No matter how rich the country is, how big or small, no nation is self-sufficient. It can never be totally independent having everything it needs. No matter how powerful the country is, they need raw materials from other countries to produce products. Which can be simply said as: Every country is involves in import and export.
Years ago, the Far East, Europe and United States were importing and exporting goods between themselves and across countries. It had already set up a global sourcing and a simple system of trading, on a smaller scale. Today, import and export has become a very crucial part of the economy export import system.
It is also highly possible now for small countries to reach beyond the borders of their countries and go out to a wider marketplace that can bring in products and supplies which are needed. Due to global sourcing, businesses have access to more product and technology options that are up to international standards which are not otherwise available in that place.
Exporting and importing helps national economies to grow and expand the global market. Every country is endowed with certain advantages in skills and resources. Say for example, some countries are rich in natural resources, such as timber, fossil fuels, fertile soil or precious metals and minerals, while other countries have shortages of many of these resources. Furthermore, some countries have highly developed educational systems, infrastructures and capital markets that permit them to engage in complex manufacturing and technological innovations, while many countries do not.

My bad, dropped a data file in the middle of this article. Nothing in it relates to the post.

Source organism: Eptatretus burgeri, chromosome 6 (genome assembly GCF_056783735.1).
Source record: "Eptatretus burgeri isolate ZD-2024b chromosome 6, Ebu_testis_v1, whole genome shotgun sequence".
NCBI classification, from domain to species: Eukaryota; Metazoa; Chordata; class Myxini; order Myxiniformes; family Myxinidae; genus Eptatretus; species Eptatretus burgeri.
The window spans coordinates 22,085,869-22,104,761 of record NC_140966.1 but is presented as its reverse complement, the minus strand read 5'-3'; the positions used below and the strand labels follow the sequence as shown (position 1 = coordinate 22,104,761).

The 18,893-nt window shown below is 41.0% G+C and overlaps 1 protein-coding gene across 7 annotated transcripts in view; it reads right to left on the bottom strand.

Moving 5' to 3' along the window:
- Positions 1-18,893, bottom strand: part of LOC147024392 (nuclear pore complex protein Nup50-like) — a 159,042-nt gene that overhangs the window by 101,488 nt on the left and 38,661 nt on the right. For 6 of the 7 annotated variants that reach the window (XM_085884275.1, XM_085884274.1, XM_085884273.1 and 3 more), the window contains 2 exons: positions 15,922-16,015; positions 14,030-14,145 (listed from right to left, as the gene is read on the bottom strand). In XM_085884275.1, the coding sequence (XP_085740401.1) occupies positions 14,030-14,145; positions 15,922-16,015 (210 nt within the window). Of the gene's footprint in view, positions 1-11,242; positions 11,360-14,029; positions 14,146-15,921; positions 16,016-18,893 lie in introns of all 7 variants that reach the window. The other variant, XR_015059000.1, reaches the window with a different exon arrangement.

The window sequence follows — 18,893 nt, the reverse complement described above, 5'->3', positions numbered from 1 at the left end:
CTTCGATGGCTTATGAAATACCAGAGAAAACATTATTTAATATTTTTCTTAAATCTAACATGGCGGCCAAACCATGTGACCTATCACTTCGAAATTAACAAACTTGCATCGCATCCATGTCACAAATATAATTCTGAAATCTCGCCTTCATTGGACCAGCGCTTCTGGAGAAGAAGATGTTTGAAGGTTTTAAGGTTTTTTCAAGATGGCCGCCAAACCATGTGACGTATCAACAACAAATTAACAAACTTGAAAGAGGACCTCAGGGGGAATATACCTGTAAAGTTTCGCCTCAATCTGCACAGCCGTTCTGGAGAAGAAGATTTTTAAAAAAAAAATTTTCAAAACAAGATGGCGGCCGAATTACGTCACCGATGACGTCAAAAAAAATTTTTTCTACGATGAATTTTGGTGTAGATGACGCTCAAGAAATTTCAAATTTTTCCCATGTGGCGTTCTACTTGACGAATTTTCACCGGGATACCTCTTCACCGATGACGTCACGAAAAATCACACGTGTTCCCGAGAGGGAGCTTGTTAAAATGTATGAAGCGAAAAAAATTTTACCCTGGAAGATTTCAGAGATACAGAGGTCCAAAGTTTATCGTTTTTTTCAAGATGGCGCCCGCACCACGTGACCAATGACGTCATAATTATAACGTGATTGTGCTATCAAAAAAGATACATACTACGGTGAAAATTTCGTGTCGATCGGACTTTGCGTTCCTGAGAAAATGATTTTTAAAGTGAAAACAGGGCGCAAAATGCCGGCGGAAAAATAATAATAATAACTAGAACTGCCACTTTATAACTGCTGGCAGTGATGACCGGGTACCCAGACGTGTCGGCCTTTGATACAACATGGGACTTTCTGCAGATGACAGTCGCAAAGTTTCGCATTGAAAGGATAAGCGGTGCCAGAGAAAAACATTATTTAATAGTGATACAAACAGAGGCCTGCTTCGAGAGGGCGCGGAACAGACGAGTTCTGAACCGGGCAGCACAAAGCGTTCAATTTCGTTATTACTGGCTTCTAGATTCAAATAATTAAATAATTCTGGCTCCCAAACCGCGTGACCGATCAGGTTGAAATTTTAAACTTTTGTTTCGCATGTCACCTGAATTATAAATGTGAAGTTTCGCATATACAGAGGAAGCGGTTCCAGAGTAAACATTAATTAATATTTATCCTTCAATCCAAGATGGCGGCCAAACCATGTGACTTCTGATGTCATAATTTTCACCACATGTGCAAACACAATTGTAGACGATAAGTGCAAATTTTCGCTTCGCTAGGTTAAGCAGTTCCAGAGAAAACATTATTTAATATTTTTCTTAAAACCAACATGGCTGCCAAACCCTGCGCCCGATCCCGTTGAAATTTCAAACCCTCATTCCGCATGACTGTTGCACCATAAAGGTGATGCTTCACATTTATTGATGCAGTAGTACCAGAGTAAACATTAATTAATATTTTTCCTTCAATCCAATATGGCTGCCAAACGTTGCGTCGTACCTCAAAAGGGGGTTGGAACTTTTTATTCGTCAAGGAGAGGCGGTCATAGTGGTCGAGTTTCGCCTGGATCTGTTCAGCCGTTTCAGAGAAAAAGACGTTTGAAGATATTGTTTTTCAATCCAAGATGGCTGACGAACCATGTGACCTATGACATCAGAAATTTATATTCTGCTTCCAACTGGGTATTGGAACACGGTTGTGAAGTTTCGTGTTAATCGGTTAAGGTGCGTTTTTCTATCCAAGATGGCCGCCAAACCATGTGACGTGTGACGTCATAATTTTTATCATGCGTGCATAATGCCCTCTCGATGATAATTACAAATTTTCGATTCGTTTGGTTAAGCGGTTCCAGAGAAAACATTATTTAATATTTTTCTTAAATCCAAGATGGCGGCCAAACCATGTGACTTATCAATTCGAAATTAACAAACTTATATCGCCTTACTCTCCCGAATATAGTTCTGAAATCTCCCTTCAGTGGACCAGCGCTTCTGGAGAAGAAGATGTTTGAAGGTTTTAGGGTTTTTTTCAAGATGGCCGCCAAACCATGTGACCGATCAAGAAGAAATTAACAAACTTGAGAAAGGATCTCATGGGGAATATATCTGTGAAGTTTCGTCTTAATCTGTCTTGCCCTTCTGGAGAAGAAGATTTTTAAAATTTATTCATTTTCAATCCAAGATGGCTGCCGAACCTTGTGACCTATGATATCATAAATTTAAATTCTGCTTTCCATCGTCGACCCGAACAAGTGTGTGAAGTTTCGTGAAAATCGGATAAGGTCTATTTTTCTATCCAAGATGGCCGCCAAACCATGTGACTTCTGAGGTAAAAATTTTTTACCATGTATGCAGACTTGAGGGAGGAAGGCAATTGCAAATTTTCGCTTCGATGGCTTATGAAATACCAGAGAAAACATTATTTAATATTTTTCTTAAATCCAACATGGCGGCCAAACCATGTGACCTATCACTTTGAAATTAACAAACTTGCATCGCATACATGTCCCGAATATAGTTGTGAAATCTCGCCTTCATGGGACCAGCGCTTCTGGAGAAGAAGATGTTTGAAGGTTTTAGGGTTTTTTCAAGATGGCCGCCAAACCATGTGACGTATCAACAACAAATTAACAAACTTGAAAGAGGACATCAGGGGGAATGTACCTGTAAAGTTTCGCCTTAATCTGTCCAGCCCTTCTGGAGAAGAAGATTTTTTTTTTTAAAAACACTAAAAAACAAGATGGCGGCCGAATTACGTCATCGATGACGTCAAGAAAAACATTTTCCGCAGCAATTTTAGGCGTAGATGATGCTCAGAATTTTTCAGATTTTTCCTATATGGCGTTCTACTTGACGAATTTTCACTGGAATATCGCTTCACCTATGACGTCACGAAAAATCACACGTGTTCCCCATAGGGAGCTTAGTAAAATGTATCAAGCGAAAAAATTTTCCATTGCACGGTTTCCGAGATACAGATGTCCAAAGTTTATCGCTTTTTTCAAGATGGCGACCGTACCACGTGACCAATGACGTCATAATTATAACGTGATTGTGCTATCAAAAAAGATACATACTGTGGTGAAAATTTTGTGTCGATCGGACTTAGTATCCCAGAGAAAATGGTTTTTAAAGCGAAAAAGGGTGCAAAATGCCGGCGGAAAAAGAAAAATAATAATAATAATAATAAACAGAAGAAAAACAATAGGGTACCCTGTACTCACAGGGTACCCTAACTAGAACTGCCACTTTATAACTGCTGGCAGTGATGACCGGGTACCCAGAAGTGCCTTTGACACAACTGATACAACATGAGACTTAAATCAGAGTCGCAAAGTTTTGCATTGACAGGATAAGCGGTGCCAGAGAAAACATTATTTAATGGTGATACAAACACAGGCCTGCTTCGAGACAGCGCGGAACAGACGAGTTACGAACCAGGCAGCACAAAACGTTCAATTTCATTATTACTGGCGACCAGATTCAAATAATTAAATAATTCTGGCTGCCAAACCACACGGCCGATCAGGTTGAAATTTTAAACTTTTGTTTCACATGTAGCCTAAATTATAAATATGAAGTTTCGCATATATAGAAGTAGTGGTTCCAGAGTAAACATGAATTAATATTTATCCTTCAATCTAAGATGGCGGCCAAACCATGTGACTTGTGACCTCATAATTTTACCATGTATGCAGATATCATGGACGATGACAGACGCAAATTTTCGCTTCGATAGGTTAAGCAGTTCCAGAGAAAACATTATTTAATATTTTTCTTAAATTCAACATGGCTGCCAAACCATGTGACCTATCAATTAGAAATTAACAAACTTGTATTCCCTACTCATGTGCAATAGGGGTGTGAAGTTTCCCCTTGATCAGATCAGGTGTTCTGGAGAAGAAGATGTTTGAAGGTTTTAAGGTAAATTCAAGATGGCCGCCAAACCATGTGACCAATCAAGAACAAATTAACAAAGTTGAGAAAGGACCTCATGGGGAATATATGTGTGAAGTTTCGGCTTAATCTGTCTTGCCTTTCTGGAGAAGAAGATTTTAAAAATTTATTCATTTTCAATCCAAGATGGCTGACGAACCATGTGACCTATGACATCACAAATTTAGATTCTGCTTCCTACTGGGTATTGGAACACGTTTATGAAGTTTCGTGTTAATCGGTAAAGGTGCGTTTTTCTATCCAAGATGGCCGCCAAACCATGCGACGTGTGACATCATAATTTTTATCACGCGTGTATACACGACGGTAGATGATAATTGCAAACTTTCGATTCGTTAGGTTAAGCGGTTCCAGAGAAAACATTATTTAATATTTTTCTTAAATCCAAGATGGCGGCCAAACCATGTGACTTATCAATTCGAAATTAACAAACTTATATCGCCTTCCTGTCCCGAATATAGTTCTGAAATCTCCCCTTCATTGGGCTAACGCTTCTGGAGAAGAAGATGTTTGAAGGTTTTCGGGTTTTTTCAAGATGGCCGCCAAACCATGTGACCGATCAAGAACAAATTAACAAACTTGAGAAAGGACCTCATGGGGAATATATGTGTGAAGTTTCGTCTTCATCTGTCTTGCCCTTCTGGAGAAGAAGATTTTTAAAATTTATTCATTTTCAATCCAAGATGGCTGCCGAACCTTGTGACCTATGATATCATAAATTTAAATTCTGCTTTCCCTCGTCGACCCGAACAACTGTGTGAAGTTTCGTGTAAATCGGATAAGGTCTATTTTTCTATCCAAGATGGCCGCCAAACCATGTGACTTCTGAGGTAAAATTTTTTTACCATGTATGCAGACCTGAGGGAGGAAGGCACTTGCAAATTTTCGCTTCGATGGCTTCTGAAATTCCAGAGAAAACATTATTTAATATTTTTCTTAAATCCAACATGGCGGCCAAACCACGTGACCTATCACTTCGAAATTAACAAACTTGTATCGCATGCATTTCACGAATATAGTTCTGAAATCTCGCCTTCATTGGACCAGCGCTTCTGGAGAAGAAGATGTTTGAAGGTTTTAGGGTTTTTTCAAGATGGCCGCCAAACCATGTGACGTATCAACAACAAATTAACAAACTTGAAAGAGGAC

Importing is not necessarily bad, as it gives us access to important resources and products which are not available or at a cheaper cost. However, just like eating too much candy, it can have bad consequences. On the other hand, the more a country exports, the more occurrence of domestic economic activity. More exports means more production and more revenue.
Growth in exports can create employment. Say for example, the growth in car exports has created many jobs in car industries, such as Nissan in Sunderland and BMW factory in Oxford.
Rising exports will help in increasing aggregate demand and cause higher economic growth. Growth in exports can also have a knock on effect to related service industries. For example, the success of car exports in various countries will help the local economy with local clubs and shops benefiting from increased spending.
CURRENT ACCOUNT DIFLICT
The strength of exports plays a huge role in determining the current account deficit. In the past few decades, the UK had a persistent current account deficit, which many attribute to the UK’s relative poor export performance.